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Why isn’t India’s stock market falling more? The question is a fair one, considering the risky asset class in a country struggling with its most horrific calamity since its violent partition nearly 75 years ago. New daily covid infections have remained above 300,000 for two weeks now, the worst caseload the world has seen. The death rate is 3,700-plus— probably much higher if you discount the under-reported official statistics. Fear of the virus is pervasive. Even the rich and powerful are finding it hard to arrange a hospital bed or get an oxygen cylinder.

But in all this, the benchmark Nifty 50 Index is down ever so slightly, clocking a less than 5% decline since mid-February. At 32 times earnings, almost double the valuations in China, the Indian market is super-expensive. The logic for those prices runs like this: Unlike last year, there’s no national lockdown. And there may not be one if the wave’s peak is just a week or two away, as some epidemiological models suggest. Besides, investors know from the first wave in 2020 that firms will protect earnings by idling operations and firing workers if required. Those who keep their jobs may cut back on discretionary spending. Their excess savings will gravitate to listed stocks.

Another reason for optimism is the expected response of authorities. That’s based, again, on last year’s experience. If more infectious variants of the disease make a national lockdown inevitable, the finance ministry and central bank might come together to offer moratoriums, state-guaranteed loans and other liquidity-enhancing measures to make up for disappearing cash flows. Sure enough, the Reserve Bank of India on Wednesday announced repayment relief, as well as 50,000 crore in three-year funding at its policy rate of 4% for banks to extend to vaccine makers, hospitals and oxygen suppliers.

There is more elbow room for policy action than existed just a couple of months ago. Bond and foreign-exchange markets have given up opposing further fiscal-monetary easing. Traders who were pulling long-term yields on government securities higher—or pushing the rupee lower—have stepped aside. Like last year.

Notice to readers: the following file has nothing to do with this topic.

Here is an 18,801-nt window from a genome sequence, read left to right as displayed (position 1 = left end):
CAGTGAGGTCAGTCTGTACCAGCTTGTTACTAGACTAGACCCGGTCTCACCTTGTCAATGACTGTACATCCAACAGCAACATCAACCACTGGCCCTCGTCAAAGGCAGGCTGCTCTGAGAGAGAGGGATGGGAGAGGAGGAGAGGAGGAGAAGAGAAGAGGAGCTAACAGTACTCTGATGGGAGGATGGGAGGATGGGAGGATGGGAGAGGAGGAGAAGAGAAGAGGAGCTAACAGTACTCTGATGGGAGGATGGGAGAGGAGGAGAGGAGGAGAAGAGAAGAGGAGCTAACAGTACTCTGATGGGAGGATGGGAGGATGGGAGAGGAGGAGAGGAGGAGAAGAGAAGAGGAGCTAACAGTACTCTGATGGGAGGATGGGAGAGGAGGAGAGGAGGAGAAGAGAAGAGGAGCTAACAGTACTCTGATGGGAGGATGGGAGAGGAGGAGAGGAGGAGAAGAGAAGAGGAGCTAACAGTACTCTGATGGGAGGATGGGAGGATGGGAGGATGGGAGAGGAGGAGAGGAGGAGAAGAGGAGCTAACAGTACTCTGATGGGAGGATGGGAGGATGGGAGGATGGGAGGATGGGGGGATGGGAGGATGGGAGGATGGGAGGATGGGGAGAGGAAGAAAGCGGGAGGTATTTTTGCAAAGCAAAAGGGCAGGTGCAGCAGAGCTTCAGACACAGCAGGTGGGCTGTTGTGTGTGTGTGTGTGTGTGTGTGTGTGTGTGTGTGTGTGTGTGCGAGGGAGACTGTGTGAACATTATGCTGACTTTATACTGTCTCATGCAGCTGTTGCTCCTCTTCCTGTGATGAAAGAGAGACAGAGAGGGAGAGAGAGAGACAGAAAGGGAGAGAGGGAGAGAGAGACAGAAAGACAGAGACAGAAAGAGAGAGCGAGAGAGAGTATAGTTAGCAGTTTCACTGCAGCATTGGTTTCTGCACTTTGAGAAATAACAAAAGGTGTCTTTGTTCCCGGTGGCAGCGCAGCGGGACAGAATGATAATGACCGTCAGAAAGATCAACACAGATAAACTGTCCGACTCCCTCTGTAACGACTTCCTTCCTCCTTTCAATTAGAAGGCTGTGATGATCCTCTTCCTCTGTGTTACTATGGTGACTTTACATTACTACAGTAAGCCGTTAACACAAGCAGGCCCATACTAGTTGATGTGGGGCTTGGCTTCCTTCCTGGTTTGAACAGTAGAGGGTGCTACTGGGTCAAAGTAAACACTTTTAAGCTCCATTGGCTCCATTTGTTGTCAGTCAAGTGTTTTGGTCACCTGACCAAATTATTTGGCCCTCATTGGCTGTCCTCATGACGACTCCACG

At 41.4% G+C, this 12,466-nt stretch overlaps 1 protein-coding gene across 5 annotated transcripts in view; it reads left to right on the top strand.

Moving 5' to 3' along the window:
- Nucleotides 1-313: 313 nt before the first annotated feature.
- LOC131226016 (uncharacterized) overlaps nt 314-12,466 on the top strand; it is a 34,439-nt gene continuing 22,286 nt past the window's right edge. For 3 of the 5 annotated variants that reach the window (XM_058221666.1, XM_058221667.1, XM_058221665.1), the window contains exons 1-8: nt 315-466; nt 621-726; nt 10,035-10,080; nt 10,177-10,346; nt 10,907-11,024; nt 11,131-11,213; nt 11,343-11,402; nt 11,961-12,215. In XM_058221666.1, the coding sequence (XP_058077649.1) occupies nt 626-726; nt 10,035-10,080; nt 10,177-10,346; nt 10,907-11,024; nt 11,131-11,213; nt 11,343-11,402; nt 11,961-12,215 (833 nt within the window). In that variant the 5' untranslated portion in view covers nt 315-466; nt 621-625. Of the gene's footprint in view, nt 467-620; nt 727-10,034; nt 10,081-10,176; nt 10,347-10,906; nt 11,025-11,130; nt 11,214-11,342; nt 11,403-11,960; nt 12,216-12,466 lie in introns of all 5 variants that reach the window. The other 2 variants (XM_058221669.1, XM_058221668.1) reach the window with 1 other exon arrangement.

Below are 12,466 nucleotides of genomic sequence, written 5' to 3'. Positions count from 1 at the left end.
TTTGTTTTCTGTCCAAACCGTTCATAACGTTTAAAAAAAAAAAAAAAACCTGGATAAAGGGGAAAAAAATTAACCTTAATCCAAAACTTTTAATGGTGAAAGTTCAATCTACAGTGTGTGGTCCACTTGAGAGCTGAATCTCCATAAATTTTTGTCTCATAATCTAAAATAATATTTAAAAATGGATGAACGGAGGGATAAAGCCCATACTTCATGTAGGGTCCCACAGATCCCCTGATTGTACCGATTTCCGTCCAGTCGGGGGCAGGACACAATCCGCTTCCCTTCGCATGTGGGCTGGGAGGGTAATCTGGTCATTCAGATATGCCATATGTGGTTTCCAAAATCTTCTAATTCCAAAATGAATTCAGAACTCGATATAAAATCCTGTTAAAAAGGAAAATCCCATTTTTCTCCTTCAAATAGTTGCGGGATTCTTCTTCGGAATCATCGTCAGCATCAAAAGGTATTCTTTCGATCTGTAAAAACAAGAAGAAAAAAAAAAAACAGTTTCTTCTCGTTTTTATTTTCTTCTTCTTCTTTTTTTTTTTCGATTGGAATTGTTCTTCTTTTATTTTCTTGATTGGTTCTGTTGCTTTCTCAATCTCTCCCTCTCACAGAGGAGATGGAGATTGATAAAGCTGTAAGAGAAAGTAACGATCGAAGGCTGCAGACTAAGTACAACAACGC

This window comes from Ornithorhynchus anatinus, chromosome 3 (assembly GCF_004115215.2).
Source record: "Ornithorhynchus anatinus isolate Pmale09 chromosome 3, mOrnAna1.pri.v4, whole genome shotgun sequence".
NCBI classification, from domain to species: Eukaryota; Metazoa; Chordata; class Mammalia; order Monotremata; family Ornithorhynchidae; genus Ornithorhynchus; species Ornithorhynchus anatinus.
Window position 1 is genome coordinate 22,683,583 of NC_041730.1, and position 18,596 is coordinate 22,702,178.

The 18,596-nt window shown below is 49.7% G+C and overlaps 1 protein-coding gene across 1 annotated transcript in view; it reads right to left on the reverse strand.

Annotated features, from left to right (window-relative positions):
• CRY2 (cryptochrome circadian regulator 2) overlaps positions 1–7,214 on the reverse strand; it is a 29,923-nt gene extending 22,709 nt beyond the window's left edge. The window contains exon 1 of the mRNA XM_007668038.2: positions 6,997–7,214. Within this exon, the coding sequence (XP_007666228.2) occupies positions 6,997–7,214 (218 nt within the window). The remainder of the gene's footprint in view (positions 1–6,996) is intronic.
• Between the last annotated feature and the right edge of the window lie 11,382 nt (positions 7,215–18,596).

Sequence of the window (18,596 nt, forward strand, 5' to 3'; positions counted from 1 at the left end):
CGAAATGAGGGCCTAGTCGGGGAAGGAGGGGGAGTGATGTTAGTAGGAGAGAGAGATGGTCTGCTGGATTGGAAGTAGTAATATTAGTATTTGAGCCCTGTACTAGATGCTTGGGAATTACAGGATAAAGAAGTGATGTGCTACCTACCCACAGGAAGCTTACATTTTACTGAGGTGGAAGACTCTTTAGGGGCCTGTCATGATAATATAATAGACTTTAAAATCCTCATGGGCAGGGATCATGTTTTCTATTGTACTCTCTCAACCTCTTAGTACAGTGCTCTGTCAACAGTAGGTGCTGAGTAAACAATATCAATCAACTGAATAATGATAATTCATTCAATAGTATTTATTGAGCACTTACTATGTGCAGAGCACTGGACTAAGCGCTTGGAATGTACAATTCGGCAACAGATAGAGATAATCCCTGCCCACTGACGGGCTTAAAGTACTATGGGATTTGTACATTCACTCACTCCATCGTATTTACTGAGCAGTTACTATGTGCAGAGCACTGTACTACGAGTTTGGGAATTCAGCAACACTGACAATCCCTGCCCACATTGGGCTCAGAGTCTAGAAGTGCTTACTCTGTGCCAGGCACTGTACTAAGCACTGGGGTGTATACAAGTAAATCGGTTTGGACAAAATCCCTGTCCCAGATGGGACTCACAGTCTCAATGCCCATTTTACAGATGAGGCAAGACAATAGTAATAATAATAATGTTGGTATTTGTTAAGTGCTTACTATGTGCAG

But all this ignores a basic reality: India’s 2021 is shaping up to be nothing like 2020. A year ago, early and harsh curbs spread misery among rural workers living in cities. But the healthcare system wasn’t overwhelmed. Worse, the virus has infiltrated villages. Areas that last year offered sanctuary and work to a returning migrant labour force might themselves need support. As for large firms protecting profitability, this thesis may not hold if raw material prices stay at their highest levels in a decade. Unlike this time last year, industrial metals, energy and agricultural products are all firming up.

There are other differences. In 2020, capital-supplying nations didn’t have vaccines, let alone inoculation drives, which are running much faster than in India, where only 2% of the population has got the required two doses so far. S&P Global Ratings says gross domestic product growth for the current fiscal year may be 9.8%, down from its March estimate of 11%, if infections peak in May. One more month of rising cases may slow the expansion to 8.2%, following an 8% drop in output last fiscal year. India’s fragile investment-grade rating is hanging in balance.

Even if it isn’t altogether derailed, India’s economic recovery this year will probably decouple from the US, where Treasury Secretary Janet Yellen is hinting at “somewhat" higher interest rates to prevent overheating from more government stimulus.

BNP Paribas recently downgraded India to ‘neutral’ from ‘overweight’ in its Asian model portfolio.Manishi Raychaudhuri, BNP’s head of Asia-Pacific equity research, has warned of “consensus downgrades to Indian earnings estimates, which anyway appear optimistic to us."

Caution is warranted. So much about the pandemic is unknown. The consortium of laboratories handling genome sequencing of the virus had cautioned in early March of “very prolific" new variants. The result of ignoring scientific advice and allowing everything from big weddings and large religious gatherings to packed election rallies may not have become fully evident yet. A model from the Institute for Health Metrics and Evaluation at the University of Washington forecasts over 1 million deaths by the end of July, almost double the fatalities in the US and more than four times India’s current official tally.

Global investors, who kept their faith in China and India last year, aren’t waiting for equity analysts to change their minds. They sold India in April and bought South Korea and Taiwan. That may be more prudent than pretending the second wave is just a bigger version of the first with predictable consequences. Based on what we have seen so far, that’s not the case.

Andy Mukherjee is a Bloomberg Opinion columnist covering industrial companies and financial services.

©bloomberg

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